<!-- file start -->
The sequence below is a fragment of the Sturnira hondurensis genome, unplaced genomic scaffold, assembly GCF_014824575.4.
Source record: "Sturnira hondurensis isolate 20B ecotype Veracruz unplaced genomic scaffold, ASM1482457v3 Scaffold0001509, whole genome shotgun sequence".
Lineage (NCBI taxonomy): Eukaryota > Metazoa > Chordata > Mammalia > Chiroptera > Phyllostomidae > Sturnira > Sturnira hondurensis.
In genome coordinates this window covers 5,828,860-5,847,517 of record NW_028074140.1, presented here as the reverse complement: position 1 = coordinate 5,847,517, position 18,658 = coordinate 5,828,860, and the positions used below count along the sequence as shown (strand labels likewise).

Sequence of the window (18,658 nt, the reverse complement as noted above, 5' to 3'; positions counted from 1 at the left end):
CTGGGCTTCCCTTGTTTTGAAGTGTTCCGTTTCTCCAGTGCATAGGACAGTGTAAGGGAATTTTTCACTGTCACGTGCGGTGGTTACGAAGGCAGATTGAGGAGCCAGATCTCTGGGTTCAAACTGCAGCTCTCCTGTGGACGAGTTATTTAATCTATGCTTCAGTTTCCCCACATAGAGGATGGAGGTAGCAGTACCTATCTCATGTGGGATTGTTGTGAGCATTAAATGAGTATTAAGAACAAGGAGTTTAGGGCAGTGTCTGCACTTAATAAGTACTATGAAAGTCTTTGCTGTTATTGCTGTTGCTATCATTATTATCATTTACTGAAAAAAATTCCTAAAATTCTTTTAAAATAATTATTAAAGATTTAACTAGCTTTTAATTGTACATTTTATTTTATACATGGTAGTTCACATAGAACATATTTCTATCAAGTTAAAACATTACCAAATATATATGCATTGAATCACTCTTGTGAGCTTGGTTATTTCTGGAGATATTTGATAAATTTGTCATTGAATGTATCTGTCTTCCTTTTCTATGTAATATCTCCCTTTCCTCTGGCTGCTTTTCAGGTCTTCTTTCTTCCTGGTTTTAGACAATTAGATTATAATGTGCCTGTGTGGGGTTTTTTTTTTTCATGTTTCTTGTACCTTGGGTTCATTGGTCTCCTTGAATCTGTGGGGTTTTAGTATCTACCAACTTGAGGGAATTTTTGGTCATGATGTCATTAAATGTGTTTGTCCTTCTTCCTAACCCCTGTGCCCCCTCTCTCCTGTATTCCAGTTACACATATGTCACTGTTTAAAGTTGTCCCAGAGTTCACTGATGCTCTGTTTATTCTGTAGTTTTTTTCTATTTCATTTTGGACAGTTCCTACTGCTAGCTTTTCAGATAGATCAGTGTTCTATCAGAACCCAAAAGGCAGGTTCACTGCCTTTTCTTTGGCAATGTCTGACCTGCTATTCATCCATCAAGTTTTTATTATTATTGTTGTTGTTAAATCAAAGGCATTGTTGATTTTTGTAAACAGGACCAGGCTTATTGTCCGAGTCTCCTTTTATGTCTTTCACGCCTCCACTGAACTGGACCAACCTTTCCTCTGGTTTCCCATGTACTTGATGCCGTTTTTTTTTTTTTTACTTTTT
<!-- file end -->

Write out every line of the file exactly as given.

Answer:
The sequence below is a fragment of the Sturnira hondurensis genome, unplaced genomic scaffold, assembly GCF_014824575.4.
Source record: "Sturnira hondurensis isolate 20B ecotype Veracruz unplaced genomic scaffold, ASM1482457v3 Scaffold0001509, whole genome shotgun sequence".
Lineage (NCBI taxonomy): Eukaryota > Metazoa > Chordata > Mammalia > Chiroptera > Phyllostomidae > Sturnira > Sturnira hondurensis.
In genome coordinates this window covers 5,828,860-5,847,517 of record NW_028074140.1, presented here as the reverse complement: position 1 = coordinate 5,847,517, position 18,658 = coordinate 5,828,860, and the positions used below count along the sequence as shown (strand labels likewise).

Sequence of the window (18,658 nt, the reverse complement as noted above, 5' to 3'; positions counted from 1 at the left end):
CTGGGCTTCCCTTGTTTTGAAGTGTTCCGTTTCTCCAGTGCATAGGACAGTGTAAGGGAATTTTTCACTGTCACGTGCGGTGGTTACGAAGGCAGATTGAGGAGCCAGATCTCTGGGTTCAAACTGCAGCTCTCCTGTGGACGAGTTATTTAATCTATGCTTCAGTTTCCCCACATAGAGGATGGAGGTAGCAGTACCTATCTCATGTGGGATTGTTGTGAGCATTAAATGAGTATTAAGAACAAGGAGTTTAGGGCAGTGTCTGCACTTAATAAGTACTATGAAAGTCTTTGCTGTTATTGCTGTTGCTATCATTATTATCATTTACTGAAAAAAATTCCTAAAATTCTTTTAAAATAATTATTAAAGATTTAACTAGCTTTTAATTGTACATTTTATTTTATACATGGTAGTTCACATAGAACATATTTCTATCAAGTTAAAACATTACCAAATATATATGCATTGAATCACTCTTGTGAGCTTGGTTATTTCTGGAGATATTTGATAAATTTGTCATTGAATGTATCTGTCTTCCTTTTCTATGTAATATCTCCCTTTCCTCTGGCTGCTTTTCAGGTCTTCTTTCTTCCTGGTTTTAGACAATTAGATTATAATGTGCCTGTGTGGGGTTTTTTTTTTTCATGTTTCTTGTACCTTGGGTTCATTGGTCTCCTTGAATCTGTGGGGTTTTAGTATCTACCAACTTGAGGGAATTTTTGGTCATGATGTCATTAAATGTGTTTGTCCTTCTTCCTAACCCCTGTGCCCCCTCTCTCCTGTATTCCAGTTACACATATGTCACTGTTTAAAGTTGTCCCAGAGTTCACTGATGCTCTGTTTATTCTGTAGTTTTTTTCTATTTCATTTTGGACAGTTCCTACTGCTAGCTTTTCAGATAGATCAGTGTTCTATCAGAACCCAAAAGGCAGGTTCACTGCCTTTTCTTTGGCAATGTCTGACCTGCTATTCATCCATCAAGTTTTTATTATTATTGTTGTTGTTAAATCAAAGGCATTGTTGATTTTTGTAAACAGGACCAGGCTTATTGTCCGAGTCTCCTTTTATGTCTTTCACGCCTCCACTGAACTGGACCAACCTTTCCTCTGGTTTCCCATGTACTTGATGCCGTTTTTTTTTTTTTTACTTTTT